A quiet, reflective pause takes place each August in Paris. The Parisians take off for the countryside or the beach. The city is left to misguided tourists (it’s hot and half the stores are closed.)
Those of us who find the tranquility welcome, nourishing, and productive (misguided writers) get to enjoy empty streets, long conversations with cafe waiters who have nothing to do, and uncrowded strolls along the Seine.
I savor the luxury of reflection to the fullest, and thoughts run random, if not wild. One of these trivial pursuits is the internet’s fascination with ‘French style’ and of course ‘Parisian style’. Blogs and fluff-n-puff news articles breathlessly promise to reveal the style secrets of my fellow citizens to the less enlightened around the world, and especially in the US.
For gents, they offer headlines such as ‘How To Wear a Black Suit’. (My initial response is: put your pants on with the zipper facing the front and then stick your two arms through the jacket sleeves with the buttons in the front, but I’m sure the author had more sophisticated goals in mind for his readers.)
For women, there’s ’36 Ways To Tie a Scarf’, or something to that effect, which put my brain in a blender without even reading the article. Just wrap it around your neck and go!
The thrust of the information overload was to label the ephemeral. To take vapors and lay them out on a table and quantify them. To take an individual example and create a rule.
Obviously, there is no ‘French’ way to do anything, really. There is a way of life here, but it is not practiced by everyone or recognized by everyone. I recognize it because it’s different and unique. I practice it because I like it. It agrees with my sense of self.
And part of that way of life is the appreciation of elegance. To define the Parisian version–or any version–of elegance is a fool’s errand, but, hey, you’ve been reading this fool’s blog for years. So here’s my definition of elegance: the unique, timeless, tasteful, and apparently effortless presentation of oneself to the world in dress, speech, and manner.
This definition leans more toward a personal quest to improve and evolve and less toward a shopping spree to acquire and display.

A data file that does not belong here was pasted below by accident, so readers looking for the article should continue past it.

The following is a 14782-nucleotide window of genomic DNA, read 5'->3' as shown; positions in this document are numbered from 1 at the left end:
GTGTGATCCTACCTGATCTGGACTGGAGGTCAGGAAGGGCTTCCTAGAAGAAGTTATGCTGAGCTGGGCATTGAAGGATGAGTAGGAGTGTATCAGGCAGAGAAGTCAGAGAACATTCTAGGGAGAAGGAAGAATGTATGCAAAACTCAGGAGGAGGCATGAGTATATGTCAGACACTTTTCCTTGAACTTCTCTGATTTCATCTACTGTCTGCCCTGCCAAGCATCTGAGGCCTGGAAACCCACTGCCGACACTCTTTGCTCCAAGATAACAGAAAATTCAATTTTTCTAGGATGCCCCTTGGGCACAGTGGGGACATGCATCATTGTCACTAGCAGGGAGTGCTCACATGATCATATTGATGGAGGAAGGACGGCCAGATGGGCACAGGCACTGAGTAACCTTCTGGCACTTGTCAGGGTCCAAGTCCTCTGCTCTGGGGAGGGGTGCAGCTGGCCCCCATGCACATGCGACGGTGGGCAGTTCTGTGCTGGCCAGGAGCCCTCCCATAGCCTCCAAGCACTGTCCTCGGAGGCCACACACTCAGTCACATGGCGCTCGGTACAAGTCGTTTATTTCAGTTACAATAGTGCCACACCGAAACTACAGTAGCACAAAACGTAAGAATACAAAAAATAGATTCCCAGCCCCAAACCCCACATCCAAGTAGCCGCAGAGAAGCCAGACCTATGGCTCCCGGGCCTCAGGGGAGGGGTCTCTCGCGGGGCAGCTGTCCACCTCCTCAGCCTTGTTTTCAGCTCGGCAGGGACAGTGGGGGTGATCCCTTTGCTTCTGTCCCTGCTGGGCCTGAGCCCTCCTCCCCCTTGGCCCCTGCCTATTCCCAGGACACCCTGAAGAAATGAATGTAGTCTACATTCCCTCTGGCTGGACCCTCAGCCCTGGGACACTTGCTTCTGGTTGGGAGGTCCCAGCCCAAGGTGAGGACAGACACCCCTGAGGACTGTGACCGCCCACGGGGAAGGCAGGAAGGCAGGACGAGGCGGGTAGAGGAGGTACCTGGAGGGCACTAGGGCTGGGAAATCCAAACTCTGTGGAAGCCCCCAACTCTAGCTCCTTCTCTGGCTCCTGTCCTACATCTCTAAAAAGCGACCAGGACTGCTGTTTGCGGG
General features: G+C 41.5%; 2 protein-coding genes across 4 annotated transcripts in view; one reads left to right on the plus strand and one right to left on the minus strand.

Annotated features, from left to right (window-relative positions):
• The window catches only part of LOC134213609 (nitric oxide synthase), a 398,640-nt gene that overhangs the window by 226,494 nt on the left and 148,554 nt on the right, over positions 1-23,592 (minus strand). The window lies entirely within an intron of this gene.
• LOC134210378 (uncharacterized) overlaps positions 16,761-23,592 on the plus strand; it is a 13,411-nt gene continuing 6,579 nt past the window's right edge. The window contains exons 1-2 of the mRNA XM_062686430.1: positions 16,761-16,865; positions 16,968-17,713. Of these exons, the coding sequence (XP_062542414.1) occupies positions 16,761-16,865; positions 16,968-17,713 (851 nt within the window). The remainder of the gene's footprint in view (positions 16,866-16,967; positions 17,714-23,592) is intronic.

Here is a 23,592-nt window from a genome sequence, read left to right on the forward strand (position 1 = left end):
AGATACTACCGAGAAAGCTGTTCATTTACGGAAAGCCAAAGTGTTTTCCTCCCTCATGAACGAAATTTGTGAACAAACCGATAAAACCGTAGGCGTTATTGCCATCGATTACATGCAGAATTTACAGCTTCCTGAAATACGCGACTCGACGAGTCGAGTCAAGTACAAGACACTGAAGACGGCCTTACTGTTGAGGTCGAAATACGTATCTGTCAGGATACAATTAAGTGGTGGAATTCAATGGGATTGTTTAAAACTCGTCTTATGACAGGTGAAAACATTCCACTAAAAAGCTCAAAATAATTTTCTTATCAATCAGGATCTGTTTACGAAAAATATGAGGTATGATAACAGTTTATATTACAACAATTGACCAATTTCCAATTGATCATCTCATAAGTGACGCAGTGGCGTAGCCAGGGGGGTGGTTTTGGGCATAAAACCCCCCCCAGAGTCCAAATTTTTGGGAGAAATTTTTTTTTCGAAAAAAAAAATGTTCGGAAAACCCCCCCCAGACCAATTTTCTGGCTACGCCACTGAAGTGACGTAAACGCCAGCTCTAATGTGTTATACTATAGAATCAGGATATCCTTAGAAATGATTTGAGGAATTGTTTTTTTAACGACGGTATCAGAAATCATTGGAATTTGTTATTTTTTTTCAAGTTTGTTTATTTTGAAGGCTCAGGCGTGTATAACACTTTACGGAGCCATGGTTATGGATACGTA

The challenge for capitalism and the trap for consumers is to create or accept the belief that one can project elegance by purchasing a particular product. Sadly for both capitalist and consumers, such is not the case.
From my laboratory (read: sidewalk cafe) I have watched all kinds of people don all kinds of outfits (and personas) in their search for elegance. From the label-n-logo heavy to the anti-fashion of the jeans and t-shirt, they try. And in trying, they fail.
For elegance does not aspire to anything else. It simply is, without explanation or expectation. I see it in ‘Vlad the Impaler’, a nickname I’ve given to a local eccentric who sports bespoke suits, velvet slippers, and vintage t-shirts. He tops off his look with Tibetan prayer beads, morgue-white skin, shoulder length black hair, the perpetual three-day stubble, and a look of perpetual amusement.
He smokes like a chimney, walks like a king, and somehow carries it all off with aplomb. He is elegant, but, as the warning goes, don’t try this at home.
Another example is my flea market friend whose leonine hair is swept back into a gold helmet, her black turtleneck and black wool pants set off against her red eyeglasses, and her pirate’s smile, usually holding a cigar hostage between her ivory teeth.
Both these people are elegant because they know who they are and they’re okay with that. They’ve refined their choices, certainly, but they have a certain element of disregard in their demeanor. (A lot of disregard, in Vlad’s case.)
Elegance, it follows, is more the result of giving your life and look a lot of thought rather than giving your credit card a lot of use.
So let’s endeavor to elevate our own personal elegance as we head back to work or back to school.
The world needs it.